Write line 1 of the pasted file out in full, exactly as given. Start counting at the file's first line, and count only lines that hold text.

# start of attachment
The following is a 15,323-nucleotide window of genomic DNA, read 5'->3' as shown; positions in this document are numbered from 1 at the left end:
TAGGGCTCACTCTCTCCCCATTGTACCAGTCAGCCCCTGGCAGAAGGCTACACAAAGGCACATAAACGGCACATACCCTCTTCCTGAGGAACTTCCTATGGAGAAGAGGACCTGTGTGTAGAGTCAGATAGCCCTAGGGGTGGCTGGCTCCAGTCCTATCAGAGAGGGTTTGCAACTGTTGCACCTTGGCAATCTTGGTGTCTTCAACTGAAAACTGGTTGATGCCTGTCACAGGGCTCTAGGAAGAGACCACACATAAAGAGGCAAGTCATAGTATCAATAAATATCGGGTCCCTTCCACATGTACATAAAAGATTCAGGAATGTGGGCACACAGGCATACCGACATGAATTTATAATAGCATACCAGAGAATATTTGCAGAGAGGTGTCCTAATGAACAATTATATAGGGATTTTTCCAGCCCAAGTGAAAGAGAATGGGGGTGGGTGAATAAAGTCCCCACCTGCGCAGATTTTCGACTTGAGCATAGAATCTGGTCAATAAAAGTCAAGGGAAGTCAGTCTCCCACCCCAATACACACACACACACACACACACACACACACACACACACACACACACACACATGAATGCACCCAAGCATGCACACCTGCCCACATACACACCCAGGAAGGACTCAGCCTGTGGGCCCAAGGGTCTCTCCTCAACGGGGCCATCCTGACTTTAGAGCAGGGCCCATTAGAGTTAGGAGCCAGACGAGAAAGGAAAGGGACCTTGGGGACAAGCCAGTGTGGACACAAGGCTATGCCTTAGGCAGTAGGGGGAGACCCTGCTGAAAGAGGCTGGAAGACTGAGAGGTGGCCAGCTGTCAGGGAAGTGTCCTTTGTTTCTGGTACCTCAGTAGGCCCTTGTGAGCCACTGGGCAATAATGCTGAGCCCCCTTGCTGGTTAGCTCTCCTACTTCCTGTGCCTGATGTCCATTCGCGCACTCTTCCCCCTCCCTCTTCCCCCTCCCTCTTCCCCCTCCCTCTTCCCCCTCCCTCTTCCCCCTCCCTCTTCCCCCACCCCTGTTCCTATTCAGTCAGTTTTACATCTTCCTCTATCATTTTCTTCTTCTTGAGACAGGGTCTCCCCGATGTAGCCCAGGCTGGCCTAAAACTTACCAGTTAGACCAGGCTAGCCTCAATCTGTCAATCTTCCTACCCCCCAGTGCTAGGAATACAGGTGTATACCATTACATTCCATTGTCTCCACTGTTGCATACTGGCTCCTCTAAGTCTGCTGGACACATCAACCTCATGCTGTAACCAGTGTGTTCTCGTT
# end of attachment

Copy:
The following is a 15,323-nucleotide window of genomic DNA, read 5'->3' as shown; positions in this document are numbered from 1 at the left end: